The case of a caesarean delivery in pre-colonial Central Africa

Written by Muniini K. Mulera, June 24th, 2016
The case of a caesarean delivery in pre-colonial Central Africa that was described by Robert William Felkin has caused some unanticipated controversy. Where did Felkin make his observations? Was it in Buganda or Bunyoro?
It appears that those who believe that the event took place in Bunyoro base that view on a paper by Dr. JPN Davies, the famous pathologist in whose honour the main lecture theatre at Makerere Medical School is named.
In his paper, published in 1959, Davies wrote: “In 1879, (Felkin) was detained for a few days at a place called Katura, now a part of Buganda but then part of Bunyoro. There he witnessed a Caesarean section performed by an African surgeon, he subsequently watched the patient’s progress, wrote copious notes, and drew sketches, and finally was presented with, and brought away, the surgeon’s knife.”
In fact Davies’ source is R.W. Felkin’s own “Notes on Labour in Central Africa”, which he read before the Edinburgh Obstetrical Society on January 9, 1884.
After describing the delivery process in Lango, Felkin stated: “In this part of the country, as also in Unyoro and Uganda, I had great difficulty in seeing women in labour; their friends much objected to it, and often presents of cloth would not prevail on them to permit my being present.” Then he added: “In Unyoro most women are delivered in a squatting position.”
A few paragraphs later, he turns his attention to Uganda (Buganda). He states: “In Uganda, the natives possess beds (called kitanda), a rough framework of wood laced with cowhide. The women are, as a rule, delivered on their backs.”
Very clearly, Felkin knew the difference between Unyoro (Bunyoro) and Uganda (Buganda). His descriptions were quite specific to the two countries and there is no doubt which one he was referring to when he stated: “ So far as I know, Uganda is the only country in Central Africa where abdominal section is practiced with the hope of saving both mother and child. The operation is performed by men, and is sometimes successful. In any case one case came under my observation in which both mother and child survived. ……….. It was performed in 1879 at Kahura.”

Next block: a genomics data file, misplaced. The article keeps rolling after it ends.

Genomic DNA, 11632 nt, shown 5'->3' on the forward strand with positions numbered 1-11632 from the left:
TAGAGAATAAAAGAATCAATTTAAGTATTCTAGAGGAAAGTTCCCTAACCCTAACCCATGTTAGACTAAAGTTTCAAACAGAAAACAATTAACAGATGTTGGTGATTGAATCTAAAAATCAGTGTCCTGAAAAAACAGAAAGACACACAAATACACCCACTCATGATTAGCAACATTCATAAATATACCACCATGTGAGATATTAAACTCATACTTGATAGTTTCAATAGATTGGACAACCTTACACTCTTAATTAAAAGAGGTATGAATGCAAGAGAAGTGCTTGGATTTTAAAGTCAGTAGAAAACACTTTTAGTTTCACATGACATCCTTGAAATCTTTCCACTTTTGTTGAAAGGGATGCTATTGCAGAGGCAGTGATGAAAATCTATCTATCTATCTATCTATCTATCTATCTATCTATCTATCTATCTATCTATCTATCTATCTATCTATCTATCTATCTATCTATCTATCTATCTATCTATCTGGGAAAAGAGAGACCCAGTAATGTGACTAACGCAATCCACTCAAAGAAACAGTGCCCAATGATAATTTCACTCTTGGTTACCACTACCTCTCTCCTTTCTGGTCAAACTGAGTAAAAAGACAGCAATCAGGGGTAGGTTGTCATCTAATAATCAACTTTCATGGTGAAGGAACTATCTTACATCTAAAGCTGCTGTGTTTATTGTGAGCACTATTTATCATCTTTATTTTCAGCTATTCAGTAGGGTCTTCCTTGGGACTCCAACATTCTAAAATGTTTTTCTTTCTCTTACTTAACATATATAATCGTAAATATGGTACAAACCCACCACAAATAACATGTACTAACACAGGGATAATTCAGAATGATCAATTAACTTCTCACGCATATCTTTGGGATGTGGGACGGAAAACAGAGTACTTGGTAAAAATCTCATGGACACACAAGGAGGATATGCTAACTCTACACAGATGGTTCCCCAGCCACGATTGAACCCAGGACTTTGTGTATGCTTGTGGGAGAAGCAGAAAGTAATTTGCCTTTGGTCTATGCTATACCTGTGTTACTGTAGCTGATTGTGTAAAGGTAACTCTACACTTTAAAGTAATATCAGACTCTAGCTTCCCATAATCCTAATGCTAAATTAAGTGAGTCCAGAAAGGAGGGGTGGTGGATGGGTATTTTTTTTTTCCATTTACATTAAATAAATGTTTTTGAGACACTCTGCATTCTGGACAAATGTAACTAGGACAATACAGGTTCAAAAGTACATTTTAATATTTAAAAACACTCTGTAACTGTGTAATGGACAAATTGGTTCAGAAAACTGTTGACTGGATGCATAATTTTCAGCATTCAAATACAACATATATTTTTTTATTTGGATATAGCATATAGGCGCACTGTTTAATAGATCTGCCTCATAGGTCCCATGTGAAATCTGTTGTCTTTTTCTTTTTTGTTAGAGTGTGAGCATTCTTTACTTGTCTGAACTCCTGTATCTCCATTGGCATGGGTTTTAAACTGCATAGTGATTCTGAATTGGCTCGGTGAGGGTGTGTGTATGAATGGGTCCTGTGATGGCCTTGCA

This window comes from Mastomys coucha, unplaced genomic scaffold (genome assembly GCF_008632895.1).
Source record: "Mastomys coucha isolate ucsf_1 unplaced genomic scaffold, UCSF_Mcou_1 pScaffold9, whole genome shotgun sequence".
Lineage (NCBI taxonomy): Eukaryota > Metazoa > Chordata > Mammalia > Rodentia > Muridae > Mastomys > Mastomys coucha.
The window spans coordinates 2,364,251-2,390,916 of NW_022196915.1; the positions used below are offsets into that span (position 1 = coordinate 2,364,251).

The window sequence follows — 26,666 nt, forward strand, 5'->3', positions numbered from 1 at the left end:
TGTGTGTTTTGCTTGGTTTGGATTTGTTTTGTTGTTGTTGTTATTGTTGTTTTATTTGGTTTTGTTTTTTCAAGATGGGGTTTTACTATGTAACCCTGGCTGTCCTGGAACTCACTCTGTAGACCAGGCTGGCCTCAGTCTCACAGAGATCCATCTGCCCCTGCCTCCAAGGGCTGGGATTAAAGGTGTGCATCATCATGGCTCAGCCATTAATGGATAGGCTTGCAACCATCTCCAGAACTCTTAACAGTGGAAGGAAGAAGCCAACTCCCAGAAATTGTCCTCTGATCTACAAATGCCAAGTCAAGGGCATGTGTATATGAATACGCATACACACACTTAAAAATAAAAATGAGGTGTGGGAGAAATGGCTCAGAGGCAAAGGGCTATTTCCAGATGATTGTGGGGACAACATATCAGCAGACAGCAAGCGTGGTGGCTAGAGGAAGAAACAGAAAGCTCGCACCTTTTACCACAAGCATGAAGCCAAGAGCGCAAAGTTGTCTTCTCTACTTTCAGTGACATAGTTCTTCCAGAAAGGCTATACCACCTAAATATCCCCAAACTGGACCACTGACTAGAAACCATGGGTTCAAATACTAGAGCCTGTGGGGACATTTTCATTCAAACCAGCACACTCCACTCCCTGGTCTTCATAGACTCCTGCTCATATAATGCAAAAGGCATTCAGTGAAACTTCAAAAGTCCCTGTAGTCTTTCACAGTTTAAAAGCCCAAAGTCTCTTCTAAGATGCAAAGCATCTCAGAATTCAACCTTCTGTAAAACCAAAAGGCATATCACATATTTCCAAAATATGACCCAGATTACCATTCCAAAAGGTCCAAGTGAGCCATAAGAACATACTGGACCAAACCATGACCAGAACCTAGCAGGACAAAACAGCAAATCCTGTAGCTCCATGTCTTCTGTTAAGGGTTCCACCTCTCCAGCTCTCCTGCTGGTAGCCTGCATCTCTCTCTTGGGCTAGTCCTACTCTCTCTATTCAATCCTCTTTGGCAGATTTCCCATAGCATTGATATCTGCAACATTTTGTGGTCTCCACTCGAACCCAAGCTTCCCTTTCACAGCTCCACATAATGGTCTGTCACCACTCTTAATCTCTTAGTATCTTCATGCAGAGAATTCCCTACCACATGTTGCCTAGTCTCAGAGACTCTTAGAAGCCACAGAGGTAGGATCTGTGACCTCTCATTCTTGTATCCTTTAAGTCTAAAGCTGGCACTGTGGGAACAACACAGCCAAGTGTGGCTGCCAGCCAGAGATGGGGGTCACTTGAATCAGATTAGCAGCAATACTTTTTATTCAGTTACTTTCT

Dr. Davies, who calls the venue of the caesarean delivery Katura, transplants the operation to Bunyoro-Kitara, which was the subject matter of his book.
We should note that at the time of his presentation of his notes to the Edinburgh Obstetrical Society, Felkin was a youthful 31 year-old whose memory would have been very sharp. He was talking about an event that he had observed only 5 years earlier. It is highly likely that he wrote his notes soon after the operation was completed. He knew the difference between “Unyoro and Uganda.”
The two documented original witness accounts were both by Robert W. Felkin. It is all we have to go by. I therefore have no reason to doubt that the famous caesarean delivery took place in Buganda.
Felkin RW: Notes on labour in Central Africa. Edin Med J 1884;29:922-30
Felkin R W. Ueber die Lage und Stellen bei der 
Geburt. (Med. Diss.) Marburg, 1885.
BG Chipfakacha: Abdominal Deliveries in Africa: Food for thought to scholars of the History of Medicine. 
Central African Journal of Medicine. Vol. 35, No.2 February 1989
Davies, JNP: The development of `scientific’ medicine in the African kingdom of Bunyoro-Kitara Med Hist. 1959 Jan; 3(1): 47–57.

Robert William Felkin 1853-1926

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